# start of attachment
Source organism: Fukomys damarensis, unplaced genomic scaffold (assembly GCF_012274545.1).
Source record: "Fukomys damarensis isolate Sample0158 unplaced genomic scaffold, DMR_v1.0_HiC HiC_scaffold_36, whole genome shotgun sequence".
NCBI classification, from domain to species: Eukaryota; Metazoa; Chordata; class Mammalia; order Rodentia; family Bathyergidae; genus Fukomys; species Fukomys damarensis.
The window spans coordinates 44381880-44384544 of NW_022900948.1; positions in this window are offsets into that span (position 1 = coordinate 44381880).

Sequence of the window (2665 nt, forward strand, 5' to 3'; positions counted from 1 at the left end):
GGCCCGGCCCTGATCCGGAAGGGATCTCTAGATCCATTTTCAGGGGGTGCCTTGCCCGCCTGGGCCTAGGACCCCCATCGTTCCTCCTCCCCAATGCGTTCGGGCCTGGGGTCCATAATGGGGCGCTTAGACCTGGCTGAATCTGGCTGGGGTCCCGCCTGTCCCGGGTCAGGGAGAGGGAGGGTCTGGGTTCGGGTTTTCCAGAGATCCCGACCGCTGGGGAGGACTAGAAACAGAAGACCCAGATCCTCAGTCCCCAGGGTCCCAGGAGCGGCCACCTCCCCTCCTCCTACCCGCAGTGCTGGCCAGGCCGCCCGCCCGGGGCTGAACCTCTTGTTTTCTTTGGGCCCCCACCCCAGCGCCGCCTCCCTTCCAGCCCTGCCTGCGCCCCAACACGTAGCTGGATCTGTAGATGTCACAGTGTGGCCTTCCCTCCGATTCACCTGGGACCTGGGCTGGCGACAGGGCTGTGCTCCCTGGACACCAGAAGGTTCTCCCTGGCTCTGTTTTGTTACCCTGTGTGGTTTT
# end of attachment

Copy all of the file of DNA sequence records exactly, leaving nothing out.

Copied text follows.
Source organism: Fukomys damarensis, unplaced genomic scaffold (assembly GCF_012274545.1).
Source record: "Fukomys damarensis isolate Sample0158 unplaced genomic scaffold, DMR_v1.0_HiC HiC_scaffold_36, whole genome shotgun sequence".
NCBI classification, from domain to species: Eukaryota; Metazoa; Chordata; class Mammalia; order Rodentia; family Bathyergidae; genus Fukomys; species Fukomys damarensis.
The window spans coordinates 44381880-44384544 of NW_022900948.1; positions in this window are offsets into that span (position 1 = coordinate 44381880).

Sequence of the window (2665 nt, forward strand, 5' to 3'; positions counted from 1 at the left end):
GGCCCGGCCCTGATCCGGAAGGGATCTCTAGATCCATTTTCAGGGGGTGCCTTGCCCGCCTGGGCCTAGGACCCCCATCGTTCCTCCTCCCCAATGCGTTCGGGCCTGGGGTCCATAATGGGGCGCTTAGACCTGGCTGAATCTGGCTGGGGTCCCGCCTGTCCCGGGTCAGGGAGAGGGAGGGTCTGGGTTCGGGTTTTCCAGAGATCCCGACCGCTGGGGAGGACTAGAAACAGAAGACCCAGATCCTCAGTCCCCAGGGTCCCAGGAGCGGCCACCTCCCCTCCTCCTACCCGCAGTGCTGGCCAGGCCGCCCGCCCGGGGCTGAACCTCTTGTTTTCTTTGGGCCCCCACCCCAGCGCCGCCTCCCTTCCAGCCCTGCCTGCGCCCCAACACGTAGCTGGATCTGTAGATGTCACAGTGTGGCCTTCCCTCCGATTCACCTGGGACCTGGGCTGGCGACAGGGCTGTGCTCCCTGGACACCAGAAGGTTCTCCCTGGCTCTGTTTTGTTACCCTGTGTGGTTTT